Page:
>Date: Wed, 26 Mar 1997 23:12:02 -0200
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>MALAWI: Malawi joins the information superhighway
>Blantyre, March 27, 1997 (Anthony Livuza/AIA) -- The
>Commercial Bank of Malawi, CBM, has become the first
>Malawian commercial bank to computerise its operations.
>For a country slowly battling against poor telephone lines and
>expensive hardware and software, Malawi is getting on-line and
>rolling on the information superhighway. Internet banking from
>home and daily news through E-mail are some of the new
>After instituting the Autobank, the CBM has now gone on-line
>and customers linked to the Internet are able to transact from
>home some limited business, such as updating balance books.
>However, bureaucratic gridlock and a dysfunctional telephone
>system is stalling the expansion of the country's computer
>on-line services months after the baseline technology was laid.
>A plethora of technology, including a data network and an
>international transit facility commissioned in May last year, is
>on line to facilitate communication between business concerns
>through computer networks. But industry sources claim politics
>is stalling the upgrading of the Internet, nine months after the
>launch of a Malaysian sponsored data network.
>At the moment, a low capacity link is apparently available from
>the University of Malawi and is providing live Internet and
>CompuServe access to the outside world. Two private computer
>concerns and the Malawi College of Medicine are reportedly
>providing their own networks to stoke market competition,
>which is eventually expected to bring down the cost of on-line
>South Africa's Council for Industry Research and Internet
>Africa, CSIR, provides Malawi and Southern Africa with their
>own local number links to CompuServe through the CSIR
>world network gateway. The upgrading of the network will
>provide high speed bandwidth and connections to the IBM
>Telecom Networks, a joint venture company between Telekom
>Malaysia and the Malawi Posts and Telecommunications
>Corporation which is running the cellular phone show has a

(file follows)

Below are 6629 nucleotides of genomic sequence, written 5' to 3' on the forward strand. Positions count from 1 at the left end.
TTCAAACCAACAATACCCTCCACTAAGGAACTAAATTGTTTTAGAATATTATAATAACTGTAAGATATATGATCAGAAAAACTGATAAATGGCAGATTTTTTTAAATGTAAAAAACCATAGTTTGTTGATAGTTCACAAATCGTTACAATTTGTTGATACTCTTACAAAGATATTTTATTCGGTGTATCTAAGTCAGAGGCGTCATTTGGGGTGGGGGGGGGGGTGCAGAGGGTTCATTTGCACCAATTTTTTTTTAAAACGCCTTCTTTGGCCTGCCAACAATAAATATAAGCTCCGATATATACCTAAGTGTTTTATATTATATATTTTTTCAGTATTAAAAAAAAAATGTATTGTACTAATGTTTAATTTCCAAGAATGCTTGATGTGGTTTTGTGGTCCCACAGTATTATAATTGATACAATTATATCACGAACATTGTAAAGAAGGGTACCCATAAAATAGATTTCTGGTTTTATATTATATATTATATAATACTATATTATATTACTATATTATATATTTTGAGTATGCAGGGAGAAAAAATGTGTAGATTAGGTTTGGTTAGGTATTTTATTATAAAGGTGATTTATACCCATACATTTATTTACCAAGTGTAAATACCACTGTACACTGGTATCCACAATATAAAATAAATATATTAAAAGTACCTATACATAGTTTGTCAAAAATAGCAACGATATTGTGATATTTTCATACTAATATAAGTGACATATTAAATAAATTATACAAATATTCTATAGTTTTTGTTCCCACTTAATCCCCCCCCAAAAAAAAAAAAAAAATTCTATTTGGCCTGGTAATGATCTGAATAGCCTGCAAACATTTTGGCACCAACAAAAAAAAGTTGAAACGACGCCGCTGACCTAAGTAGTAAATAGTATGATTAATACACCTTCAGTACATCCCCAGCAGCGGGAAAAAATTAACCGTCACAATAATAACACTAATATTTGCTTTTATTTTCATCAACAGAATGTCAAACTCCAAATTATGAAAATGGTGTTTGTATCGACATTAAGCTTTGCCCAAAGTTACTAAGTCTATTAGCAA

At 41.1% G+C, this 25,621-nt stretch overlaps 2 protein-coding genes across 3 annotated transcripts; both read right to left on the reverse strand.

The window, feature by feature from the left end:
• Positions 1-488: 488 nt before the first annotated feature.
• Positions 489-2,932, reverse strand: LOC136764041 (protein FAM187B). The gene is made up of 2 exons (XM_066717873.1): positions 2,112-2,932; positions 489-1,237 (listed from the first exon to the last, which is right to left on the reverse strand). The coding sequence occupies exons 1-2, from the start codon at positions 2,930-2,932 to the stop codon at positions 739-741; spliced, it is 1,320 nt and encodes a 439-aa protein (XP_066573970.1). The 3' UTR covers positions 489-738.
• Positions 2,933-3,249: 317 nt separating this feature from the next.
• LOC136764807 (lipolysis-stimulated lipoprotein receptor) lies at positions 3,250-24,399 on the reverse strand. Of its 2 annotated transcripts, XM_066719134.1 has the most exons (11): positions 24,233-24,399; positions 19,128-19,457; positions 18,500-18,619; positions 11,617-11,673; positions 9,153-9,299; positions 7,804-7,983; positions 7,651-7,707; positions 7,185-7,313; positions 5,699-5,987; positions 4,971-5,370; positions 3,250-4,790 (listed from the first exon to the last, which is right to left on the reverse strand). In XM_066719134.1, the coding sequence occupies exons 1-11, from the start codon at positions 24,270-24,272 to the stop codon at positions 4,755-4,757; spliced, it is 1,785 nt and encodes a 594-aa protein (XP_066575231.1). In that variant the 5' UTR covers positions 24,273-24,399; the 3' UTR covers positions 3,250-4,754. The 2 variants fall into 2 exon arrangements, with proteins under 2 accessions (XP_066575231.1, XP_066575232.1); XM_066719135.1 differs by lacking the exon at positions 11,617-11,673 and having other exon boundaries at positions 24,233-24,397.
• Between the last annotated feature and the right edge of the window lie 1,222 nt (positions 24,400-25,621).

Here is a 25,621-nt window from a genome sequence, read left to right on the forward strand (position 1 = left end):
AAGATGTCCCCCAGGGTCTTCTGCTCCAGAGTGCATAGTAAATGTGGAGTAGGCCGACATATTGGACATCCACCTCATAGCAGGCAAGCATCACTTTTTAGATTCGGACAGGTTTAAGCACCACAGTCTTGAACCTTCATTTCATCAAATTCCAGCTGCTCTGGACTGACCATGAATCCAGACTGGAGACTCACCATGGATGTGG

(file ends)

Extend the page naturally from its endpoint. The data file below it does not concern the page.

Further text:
>major stake in the Internet upgrading project.
>Industry sources indicate that some bureaucrats are unnerved by
>the prospects of uncontrolled grassroots communication and
>want access bound by some regulatory framework. The
>bureaucrats apparently want to tailor Internet content in line
>with acceptable norms.
>Some bureaucrats reportedly also want a cut in the share
>holding pie with protracted negotiations on the issue currently
>hitting a stalemate.
>"We are still looking at the various interests of those with a
>stake in the project including those in the MPTC and the
>Ministry of Information, Broadcasting, Posts and
>Telecommunications," said sources close to the coordination
>unit of the project.
>In a country with one of the lowest per capita income at
>US$200, few people can afford a personal computer while most
>companies use their computers mostly for accounting and word
>processing, rather than external communications.
>Although the market is constrained, almost all Malawi's
>computer-dealer companies have the capacity to provide the
>supporting infrastructure, such as main frames and modems and
>software for Internet and electronic mail.
>Many business concern are still under-equipped for computer
>networks and at the last count, there were less than 200
>subscribers to the Internet and E-mail. The biggest hitch in
>efforts to link Malawi within and outside the country through
>computer networks is the inefficient telephone system which is
>the major component for Internet and E-mail services.
>It is almost an impossible task to get a direct telephone line
>within 24 months in a country where 50 000 people are still
>waiting to be connected to the
>70 000 land and underground land-line telephone system.
>The other major impediment is the high cost of hardware and
>software components, especially for individuals. A modem
>costs not less than US$200, which is a two months wages of
>most people in Malawi.
>Corporate bodies are more fortunate. All Malawian media
>houses can, for instance, now be connected to the Internet and
>E-mail systems under the auspices of the Media Institute of
>Southern Africa's, Misanet.
>Only two media houses have so far subscribed to Misanet, but
>project coordinator Bentry Mdhluli says MISA is working hard
>to connect all subscribing media institutions and individuals by
>the end of the year. (Africa Information Afrique)
>ENDS (673 words)
Media Institute of Southern Africa (MISA)
Private Bag 13386
Tel. +264 61 232975, Fax. 248016
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